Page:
From the Dim Lights of Youngstown to the Bright Lights of California
As the youngest of three kids, Gerry Mogg spent most of his time by himself with his imagination. His interest in acting emerged from both the loneliness and chaos of his childhood and the environments he created to cope.
Mogg attended Youngstown State University from 1974-1979 as a theater major to earn his bachelor’s degree in fine arts. It was where he started his acting career before moving to San Francisco to pursue theater.
“I had an ongoing dialogue with the dean to increase the amount of theater courses available for evening classes. Not much was ever done in that regard. Hence, clawing, biting and scratching to get whatever I could,” Mogg said.
The theater department was a very close-knit group of people. It was headed by William Hulsopple.
“There was always a strong sense of quality and commitment for years in the theater department at Youngstown State University,” he said.
However, internal issues started to make their way into the department.
“It became very clear that Hulsopple was being slowly forced out,” Mogg said. “He was also no longer directing shows at Youngstown State University, and that was not by choice.”
This led to most of the core students doing shows outside of YSU and working with Hulsopple at other theaters.
“It was a very tumultuous time for the theater department at Youngstown State University, and the quality of training and productions began to spiral downward,” Mogg said.
While still in the area, Mogg appeared in an assortment of shows at the Youngstown Playhouse and the North Side Community Theater.
“I subsequently moved to the San Francisco Bay area to pursue theater and to train at the American Conservatory Theater in San Francisco, while taking on a variety of roles in theater productions,” Mogg said.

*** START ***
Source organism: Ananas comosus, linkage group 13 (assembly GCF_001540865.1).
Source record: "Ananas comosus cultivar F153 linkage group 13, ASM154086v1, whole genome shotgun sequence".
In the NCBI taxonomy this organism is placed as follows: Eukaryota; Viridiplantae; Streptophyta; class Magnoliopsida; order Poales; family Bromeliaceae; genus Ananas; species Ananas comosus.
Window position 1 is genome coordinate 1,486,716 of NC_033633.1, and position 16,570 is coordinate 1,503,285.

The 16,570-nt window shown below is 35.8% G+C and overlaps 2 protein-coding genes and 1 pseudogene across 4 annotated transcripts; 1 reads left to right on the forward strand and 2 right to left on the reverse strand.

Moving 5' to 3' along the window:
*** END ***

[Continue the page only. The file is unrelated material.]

Mogg then spent the next four plus years in improvisational theater in offspring companies from The Flash Family Improv Group of San Francisco.
“My desire to return to traditional theater landed me in a two-year stint working with Jean Sheldon,” he said. “She was the youngest of the original Method Actors Studio group.”
Mogg became more interested in producing, directing and writing. While still working in theater, he started attending workshops in Los Angeles and San Francisco over the next several years trying to hone his skills in those areas.
“In 1996, I produced my first play while also acting in the show,” he said. “My theater professor and friend William Hulsopple flew out to the San Francisco Bay area to direct “Modigliani,” my first theater production.”
Mogg then produced several one-act plays he had written before transitioning into filmmaking.
During this period, he began to teach acting and directing workshops after realizing through directing shows, that he had the ability to help actors and young directors more easily understand character development and balance with both acting and directing concepts along with script analysis.
“The teaching continued up untill about three years ago with an increased focus on admission auditions,” Mogg said. “My last three students gained admission into Juilliard [School], Carnegie Mellon [University], and Studio 46 of Vancouver.”
Mogg would spend the next two years writing his first full length feature, “Silent Alarm.” Within six months after the script’s completion, filming began.
“My role consisted of producer, co-director, screenwriter and principle lead actor,” he said.
Filming took more than a year and postproduction took more than two years. “Silent Alarm” was submitted to the several major film festivals, including: the Sundance Film Festival, the Caanes Film Festival and the Toronto International Film Festival. However, it wasn’t selected.
During the distribution phase of “Silent Alarm,” Mogg went back to the theater directing and producing two more plays, “Same Time Next Year” and “Snakebit.”
“I am currently writing my next feature, ‘Right Turn’ — a political farce — and it is to be filmed sometime in 2014-2015,” he said. “I’m also considering directing another theater production as well.”
Mogg still lives and works in the San Francisco Bay area. Since he still has ties with Youngstown, he comes back every summer to visit family and friends.